Dementia is a major challenge in contemporary intellectual disability care. People with Down syndrome have an exceptionally high genetic risk to develop Alzheimer’s disease: 50-80% develops the disease. Remarkably, whereas dementia symptoms present early in the one person, the other remains free of symptoms until late in life. Who will develop dementia, and who will not (yet)? Predicting the disease progression is particularly difficult in this population. Comprehensive evaluation of behavioural and psychological symptoms of dementia may aid. Besides cognitive decline, dementia is characterized by behavioural changes. Studies in the general population have shown that specific changes already present before the diagnosis is established. As such, behavioural changes may serve as early alarm signals for (approaching) dementia. Surprisingly, these changes have hardly been studied in people with Down syndrome. This dissertation focuses on behavioural changes and underlying alterations in neurotransmitters in the brain. Next to biological results, this dissertation presents the important findings in a unique, large European behavioural study in 281 people with Down syndrome with and without dementia. Using the newly developed BPSD-DS scale, it was shown that the frequency of anxiety, sleep problems, agitation, aggression, apathy, depressive symptoms and eating/drinking problems evidently increases in the group with dementia. Among those with questionable dementia (a kind of prodromal stage), a substantial number already showed an increase in anxiety, sleep problems, apathy and depressive symptoms – possible early alarm signals. Early identification is of utmost importance for adaptation of daily care and to enable therapeutic interventions to increase the quality of life.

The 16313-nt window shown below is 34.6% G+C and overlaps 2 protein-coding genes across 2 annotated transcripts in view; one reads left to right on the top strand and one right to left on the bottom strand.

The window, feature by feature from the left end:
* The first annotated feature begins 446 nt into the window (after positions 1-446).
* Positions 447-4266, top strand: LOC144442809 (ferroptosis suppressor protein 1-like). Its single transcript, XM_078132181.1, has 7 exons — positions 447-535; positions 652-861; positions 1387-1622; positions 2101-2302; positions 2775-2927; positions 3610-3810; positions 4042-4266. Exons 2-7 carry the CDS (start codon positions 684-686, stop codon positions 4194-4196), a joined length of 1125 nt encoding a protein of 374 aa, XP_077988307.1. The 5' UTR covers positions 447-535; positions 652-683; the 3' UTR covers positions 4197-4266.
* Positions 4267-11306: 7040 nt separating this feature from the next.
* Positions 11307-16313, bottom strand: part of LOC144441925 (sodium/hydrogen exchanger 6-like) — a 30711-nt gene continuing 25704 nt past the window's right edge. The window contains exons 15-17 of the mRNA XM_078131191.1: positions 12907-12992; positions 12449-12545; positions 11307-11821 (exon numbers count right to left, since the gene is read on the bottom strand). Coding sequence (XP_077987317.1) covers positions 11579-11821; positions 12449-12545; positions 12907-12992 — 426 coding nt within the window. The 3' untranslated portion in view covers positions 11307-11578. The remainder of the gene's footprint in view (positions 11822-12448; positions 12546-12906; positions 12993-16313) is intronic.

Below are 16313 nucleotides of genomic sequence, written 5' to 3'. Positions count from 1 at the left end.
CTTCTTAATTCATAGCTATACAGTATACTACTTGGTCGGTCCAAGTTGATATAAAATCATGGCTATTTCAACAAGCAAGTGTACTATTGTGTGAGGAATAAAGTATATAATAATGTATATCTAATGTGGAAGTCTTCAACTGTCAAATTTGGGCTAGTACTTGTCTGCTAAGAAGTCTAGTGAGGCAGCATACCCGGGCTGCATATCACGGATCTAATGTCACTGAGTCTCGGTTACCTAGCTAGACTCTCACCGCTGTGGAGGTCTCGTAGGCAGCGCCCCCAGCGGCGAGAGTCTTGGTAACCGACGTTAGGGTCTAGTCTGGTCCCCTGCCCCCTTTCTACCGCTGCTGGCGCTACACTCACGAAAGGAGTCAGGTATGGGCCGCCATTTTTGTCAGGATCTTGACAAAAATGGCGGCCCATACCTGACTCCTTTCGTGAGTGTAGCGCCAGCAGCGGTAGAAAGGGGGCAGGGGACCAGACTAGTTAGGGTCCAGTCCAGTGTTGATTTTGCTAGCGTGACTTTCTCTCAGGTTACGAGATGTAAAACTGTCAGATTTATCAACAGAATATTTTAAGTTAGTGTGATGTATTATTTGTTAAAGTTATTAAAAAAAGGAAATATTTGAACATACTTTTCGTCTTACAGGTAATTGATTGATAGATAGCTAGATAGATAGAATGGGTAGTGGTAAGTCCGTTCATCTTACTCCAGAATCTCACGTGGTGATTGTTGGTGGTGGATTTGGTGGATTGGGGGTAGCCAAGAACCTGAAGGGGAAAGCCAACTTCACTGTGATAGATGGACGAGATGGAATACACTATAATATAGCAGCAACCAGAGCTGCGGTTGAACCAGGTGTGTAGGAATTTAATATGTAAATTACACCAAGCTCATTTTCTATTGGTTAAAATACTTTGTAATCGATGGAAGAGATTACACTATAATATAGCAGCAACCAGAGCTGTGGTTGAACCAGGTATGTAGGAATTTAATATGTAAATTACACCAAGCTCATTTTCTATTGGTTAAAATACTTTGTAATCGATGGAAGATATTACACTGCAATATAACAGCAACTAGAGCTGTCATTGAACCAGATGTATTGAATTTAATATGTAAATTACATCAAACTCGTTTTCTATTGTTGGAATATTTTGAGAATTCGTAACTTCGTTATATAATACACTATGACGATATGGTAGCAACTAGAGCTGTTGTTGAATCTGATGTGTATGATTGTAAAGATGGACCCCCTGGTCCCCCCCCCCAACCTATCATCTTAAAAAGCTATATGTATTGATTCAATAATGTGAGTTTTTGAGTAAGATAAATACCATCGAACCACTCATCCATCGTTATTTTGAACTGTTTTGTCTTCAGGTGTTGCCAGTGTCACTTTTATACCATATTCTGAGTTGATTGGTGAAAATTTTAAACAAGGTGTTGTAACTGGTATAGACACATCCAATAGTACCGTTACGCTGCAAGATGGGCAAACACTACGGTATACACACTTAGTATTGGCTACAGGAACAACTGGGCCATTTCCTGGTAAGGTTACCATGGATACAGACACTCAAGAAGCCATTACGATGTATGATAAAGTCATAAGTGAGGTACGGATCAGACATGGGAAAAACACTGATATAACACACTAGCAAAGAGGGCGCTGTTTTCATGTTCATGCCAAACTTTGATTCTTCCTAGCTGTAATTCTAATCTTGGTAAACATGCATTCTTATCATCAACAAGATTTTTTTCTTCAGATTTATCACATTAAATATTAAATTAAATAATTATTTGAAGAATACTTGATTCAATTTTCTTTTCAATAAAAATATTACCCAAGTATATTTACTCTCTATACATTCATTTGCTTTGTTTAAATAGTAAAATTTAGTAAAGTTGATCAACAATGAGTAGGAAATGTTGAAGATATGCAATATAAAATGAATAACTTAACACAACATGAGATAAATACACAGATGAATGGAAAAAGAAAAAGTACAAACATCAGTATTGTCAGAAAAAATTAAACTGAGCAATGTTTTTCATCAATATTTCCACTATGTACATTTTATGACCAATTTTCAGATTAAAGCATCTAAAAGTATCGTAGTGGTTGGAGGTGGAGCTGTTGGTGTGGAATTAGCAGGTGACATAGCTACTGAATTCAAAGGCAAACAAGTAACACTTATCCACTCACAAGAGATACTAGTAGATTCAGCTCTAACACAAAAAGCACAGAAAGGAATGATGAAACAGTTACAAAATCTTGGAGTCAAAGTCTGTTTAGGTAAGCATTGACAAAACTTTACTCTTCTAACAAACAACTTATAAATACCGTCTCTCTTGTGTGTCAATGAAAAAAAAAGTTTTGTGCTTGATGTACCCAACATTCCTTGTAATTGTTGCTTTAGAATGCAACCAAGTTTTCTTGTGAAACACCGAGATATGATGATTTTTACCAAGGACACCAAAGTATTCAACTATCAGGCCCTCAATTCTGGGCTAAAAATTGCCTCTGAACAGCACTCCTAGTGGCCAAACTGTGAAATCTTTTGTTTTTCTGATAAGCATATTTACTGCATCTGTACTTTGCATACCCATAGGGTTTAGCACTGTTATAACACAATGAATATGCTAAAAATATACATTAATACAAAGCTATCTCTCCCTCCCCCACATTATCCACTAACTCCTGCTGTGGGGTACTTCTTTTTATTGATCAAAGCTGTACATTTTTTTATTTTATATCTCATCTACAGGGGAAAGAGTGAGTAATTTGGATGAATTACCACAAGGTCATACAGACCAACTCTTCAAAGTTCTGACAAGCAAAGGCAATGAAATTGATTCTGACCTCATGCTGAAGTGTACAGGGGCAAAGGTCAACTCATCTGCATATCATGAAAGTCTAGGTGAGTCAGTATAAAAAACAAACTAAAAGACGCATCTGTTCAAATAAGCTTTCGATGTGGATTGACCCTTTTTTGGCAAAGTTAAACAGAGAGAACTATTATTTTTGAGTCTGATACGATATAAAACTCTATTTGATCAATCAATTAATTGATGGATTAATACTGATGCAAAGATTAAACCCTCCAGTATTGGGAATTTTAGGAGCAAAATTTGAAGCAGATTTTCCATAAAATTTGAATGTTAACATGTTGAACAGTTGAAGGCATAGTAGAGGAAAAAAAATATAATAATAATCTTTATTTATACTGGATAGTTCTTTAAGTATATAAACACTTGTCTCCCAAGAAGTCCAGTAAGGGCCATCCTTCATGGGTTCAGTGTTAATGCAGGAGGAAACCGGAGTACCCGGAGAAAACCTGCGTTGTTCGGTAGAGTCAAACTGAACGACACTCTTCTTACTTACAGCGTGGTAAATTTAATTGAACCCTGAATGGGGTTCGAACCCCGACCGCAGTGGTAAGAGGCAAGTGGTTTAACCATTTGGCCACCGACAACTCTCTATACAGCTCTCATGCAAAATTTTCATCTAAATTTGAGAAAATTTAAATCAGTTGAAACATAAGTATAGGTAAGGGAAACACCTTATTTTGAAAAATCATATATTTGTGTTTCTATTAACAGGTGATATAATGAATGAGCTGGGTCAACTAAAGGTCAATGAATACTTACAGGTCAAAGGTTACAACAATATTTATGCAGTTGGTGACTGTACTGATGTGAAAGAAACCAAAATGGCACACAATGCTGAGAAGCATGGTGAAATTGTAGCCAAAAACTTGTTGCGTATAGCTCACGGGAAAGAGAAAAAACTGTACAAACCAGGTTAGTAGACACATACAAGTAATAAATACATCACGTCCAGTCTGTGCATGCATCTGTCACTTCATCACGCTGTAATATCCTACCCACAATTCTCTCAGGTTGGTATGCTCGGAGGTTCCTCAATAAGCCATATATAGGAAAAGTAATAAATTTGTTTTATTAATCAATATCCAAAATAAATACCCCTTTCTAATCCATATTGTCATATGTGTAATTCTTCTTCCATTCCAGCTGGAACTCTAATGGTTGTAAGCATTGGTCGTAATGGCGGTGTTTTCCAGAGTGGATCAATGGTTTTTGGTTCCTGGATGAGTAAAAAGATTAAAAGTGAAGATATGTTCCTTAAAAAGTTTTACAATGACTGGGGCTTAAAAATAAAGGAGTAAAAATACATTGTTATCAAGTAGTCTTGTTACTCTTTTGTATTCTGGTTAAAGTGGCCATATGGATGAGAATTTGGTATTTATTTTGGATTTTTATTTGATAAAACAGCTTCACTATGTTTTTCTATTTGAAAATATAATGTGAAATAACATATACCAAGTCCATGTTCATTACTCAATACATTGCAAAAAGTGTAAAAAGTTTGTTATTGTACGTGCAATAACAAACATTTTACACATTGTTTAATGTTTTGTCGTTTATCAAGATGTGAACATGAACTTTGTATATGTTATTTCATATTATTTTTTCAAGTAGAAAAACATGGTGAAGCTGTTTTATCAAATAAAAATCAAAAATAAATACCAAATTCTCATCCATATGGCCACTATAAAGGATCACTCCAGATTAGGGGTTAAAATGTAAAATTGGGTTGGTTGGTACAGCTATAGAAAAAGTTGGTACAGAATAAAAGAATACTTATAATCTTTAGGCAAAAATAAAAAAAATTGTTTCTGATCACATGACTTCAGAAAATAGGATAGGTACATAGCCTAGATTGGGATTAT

|Qualification||Doctor of Philosophy|
|Place of Publication||[Groningen]|
|Publication status||Published - 2017|